SINGAPORE (Reuters) - Singapore has made a “strong protest” to Malaysia over its plan to extend the limits of a port in its southernmost state, saying it encroached the territorial waters of the wealthy city-state.
The assertion, which Malaysia called inaccurate, is the latest development in the neighbours’ spats over parts of the Singapore Strait, one of the world’s busiest shipping lanes.
Singapore’s transport ministry said it had asked Malaysia to reverse its steps on the port limits to reflect Singapore’s sovereignty over the waters in question, and refrain from further unilateral action.
“We note with grave concern that Malaysia has recently purported to extend the Johor Bahru port limits in a manner which encroaches into Singapore territorial waters off Tuas,” it said in a statement on Tuesday.
“In response, Singapore has lodged strong protest with the Malaysian government.”
It added that Malaysian vessels had repeatedly intruded into Singapore’s territorial waters over the past two weeks off Tuas, in the city-state’s west.
“Singapore has protested the unauthorised movements of, and purported assertions of sovereignty by, these vessels, which are inconsistent with international law,” it said.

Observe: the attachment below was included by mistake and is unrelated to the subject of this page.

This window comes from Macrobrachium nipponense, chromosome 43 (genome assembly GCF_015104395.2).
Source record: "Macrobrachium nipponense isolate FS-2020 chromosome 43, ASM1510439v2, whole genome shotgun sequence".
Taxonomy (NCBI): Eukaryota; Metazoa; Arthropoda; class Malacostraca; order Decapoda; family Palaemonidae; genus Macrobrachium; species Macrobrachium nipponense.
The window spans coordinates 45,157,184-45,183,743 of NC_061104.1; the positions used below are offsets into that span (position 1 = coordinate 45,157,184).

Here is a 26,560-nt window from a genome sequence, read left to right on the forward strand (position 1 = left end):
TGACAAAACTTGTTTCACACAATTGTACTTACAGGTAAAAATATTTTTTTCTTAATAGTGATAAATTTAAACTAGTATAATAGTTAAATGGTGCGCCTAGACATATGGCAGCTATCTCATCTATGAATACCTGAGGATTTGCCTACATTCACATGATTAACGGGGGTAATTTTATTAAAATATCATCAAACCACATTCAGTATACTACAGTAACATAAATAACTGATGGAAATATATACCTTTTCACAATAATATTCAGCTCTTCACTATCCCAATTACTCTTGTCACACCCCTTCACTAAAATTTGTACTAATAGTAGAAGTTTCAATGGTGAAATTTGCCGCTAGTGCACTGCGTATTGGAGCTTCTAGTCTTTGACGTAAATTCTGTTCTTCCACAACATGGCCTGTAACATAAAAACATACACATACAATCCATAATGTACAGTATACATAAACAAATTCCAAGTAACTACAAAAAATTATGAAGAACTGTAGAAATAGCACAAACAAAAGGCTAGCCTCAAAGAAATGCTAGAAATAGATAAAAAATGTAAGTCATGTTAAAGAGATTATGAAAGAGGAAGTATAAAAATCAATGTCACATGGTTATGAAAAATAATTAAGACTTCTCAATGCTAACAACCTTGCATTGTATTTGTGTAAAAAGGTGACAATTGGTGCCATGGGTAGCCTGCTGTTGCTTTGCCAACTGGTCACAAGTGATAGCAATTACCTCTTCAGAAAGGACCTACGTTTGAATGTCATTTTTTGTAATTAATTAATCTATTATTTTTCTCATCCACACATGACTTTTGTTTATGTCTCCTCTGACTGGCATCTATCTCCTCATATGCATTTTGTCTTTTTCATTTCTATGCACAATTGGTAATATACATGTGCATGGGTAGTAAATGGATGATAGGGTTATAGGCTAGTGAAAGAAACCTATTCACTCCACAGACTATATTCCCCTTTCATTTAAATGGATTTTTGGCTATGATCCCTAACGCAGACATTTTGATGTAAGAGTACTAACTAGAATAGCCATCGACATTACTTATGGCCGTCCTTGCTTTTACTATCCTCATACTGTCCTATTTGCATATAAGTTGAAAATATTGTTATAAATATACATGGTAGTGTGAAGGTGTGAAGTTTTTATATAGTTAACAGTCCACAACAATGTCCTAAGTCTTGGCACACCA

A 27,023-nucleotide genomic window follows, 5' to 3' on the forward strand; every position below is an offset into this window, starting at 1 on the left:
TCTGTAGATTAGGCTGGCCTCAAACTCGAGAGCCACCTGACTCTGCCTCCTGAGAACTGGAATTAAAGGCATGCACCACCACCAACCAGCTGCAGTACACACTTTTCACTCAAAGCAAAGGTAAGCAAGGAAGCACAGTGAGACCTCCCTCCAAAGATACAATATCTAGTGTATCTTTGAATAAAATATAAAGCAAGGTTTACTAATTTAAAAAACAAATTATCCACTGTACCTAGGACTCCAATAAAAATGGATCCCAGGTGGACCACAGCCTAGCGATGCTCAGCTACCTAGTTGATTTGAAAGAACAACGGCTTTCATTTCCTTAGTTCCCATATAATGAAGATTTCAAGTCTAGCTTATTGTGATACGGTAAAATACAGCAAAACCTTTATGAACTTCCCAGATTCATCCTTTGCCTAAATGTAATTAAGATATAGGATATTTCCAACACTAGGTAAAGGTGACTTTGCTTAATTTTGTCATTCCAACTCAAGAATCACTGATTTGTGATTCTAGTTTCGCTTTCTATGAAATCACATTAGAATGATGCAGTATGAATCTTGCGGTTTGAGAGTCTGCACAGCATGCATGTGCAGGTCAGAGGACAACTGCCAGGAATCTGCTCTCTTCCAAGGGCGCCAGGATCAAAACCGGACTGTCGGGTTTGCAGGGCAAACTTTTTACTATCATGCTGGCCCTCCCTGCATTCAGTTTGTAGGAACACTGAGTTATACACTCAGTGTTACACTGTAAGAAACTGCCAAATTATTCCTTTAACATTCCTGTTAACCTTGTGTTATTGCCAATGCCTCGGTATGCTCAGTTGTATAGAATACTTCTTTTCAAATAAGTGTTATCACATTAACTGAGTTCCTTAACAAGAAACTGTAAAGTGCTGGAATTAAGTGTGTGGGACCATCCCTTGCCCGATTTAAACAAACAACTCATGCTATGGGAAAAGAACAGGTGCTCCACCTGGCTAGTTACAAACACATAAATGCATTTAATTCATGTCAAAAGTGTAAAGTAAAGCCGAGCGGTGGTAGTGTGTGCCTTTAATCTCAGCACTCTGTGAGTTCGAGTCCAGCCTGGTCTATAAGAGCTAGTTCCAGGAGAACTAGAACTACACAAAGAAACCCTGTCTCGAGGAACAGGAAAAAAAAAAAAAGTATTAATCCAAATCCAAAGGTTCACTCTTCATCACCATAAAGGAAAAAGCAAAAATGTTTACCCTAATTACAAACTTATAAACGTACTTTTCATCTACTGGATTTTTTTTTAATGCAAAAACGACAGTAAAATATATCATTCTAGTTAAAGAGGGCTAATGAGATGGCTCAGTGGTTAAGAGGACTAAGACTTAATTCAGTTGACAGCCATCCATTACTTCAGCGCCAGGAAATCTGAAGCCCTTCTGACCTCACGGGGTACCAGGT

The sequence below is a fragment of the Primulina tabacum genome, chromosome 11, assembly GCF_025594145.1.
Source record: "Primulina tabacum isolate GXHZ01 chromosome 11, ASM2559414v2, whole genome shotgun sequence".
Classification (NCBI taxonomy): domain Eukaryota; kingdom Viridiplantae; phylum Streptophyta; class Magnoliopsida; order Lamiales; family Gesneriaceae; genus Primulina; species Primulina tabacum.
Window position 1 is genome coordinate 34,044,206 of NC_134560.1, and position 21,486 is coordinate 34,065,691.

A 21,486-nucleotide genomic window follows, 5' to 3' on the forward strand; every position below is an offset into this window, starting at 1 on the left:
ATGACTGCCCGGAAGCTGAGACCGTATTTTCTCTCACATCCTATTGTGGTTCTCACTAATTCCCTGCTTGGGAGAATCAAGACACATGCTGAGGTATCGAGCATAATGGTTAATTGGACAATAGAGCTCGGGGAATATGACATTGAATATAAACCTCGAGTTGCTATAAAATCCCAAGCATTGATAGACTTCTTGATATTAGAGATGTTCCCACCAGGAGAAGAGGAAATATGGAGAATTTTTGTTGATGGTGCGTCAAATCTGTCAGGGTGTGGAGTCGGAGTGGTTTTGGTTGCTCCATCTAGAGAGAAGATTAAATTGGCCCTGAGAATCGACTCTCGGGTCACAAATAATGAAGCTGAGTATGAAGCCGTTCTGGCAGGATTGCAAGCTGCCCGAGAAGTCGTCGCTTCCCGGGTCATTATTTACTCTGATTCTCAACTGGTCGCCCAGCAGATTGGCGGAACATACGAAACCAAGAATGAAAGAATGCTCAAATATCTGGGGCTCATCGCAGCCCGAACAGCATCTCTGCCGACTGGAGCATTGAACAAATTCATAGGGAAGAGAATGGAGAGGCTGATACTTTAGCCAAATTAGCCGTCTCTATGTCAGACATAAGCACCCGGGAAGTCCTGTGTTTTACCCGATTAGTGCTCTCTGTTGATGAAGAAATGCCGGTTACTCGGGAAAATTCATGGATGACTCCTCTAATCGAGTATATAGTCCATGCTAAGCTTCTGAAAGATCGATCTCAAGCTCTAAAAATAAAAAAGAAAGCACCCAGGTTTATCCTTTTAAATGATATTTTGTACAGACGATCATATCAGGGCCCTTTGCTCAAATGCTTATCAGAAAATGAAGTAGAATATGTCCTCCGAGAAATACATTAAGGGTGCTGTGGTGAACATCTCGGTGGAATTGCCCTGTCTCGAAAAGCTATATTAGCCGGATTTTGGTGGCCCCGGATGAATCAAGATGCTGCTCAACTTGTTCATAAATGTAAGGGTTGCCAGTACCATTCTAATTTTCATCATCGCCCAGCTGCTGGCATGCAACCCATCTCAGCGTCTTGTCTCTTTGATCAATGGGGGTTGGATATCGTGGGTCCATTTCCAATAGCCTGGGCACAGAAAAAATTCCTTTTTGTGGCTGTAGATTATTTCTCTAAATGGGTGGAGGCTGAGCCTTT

Singapore will not hesitate to take firm action against such activities, it said, adding that it was ready to try and resolve matters amicably, in line with international law.
On Wednesday, Malaysia’s transport minister, Anthony Loke Siew Fook, called Singapore’s claims inaccurate, saying the altered port limits had not encroached any part of the city state.
“The altered port limits of Johor Bahru port are in Malaysia’s territorial sea and it is well within Malaysia’s right to draw any port limit in our territorial sea,” he said in a statement.
In a previous territorial dispute between the neighbours, over remote rocky outcrops off Malaysia’s southeastern shores, the International Court of Justice awarded rights to a formation to each in 2008.
In another dispute, Malaysia told Singapore it intends to take back control of airspace managed by the city-state since 1974, amid friction over a flight path to a secondary airport in Singapore.
Singapore was once part of Malaysia but they separated acrimoniously in 1965, clouding diplomatic and economic dealings for years.
Reporting by Aradhana Aravindan and Rozanna Latiff in KUALA LUMPUR; Editing by Jack Kim and Clarence Fernandez
Our Standards: The Thomson Reuters Trust Principles.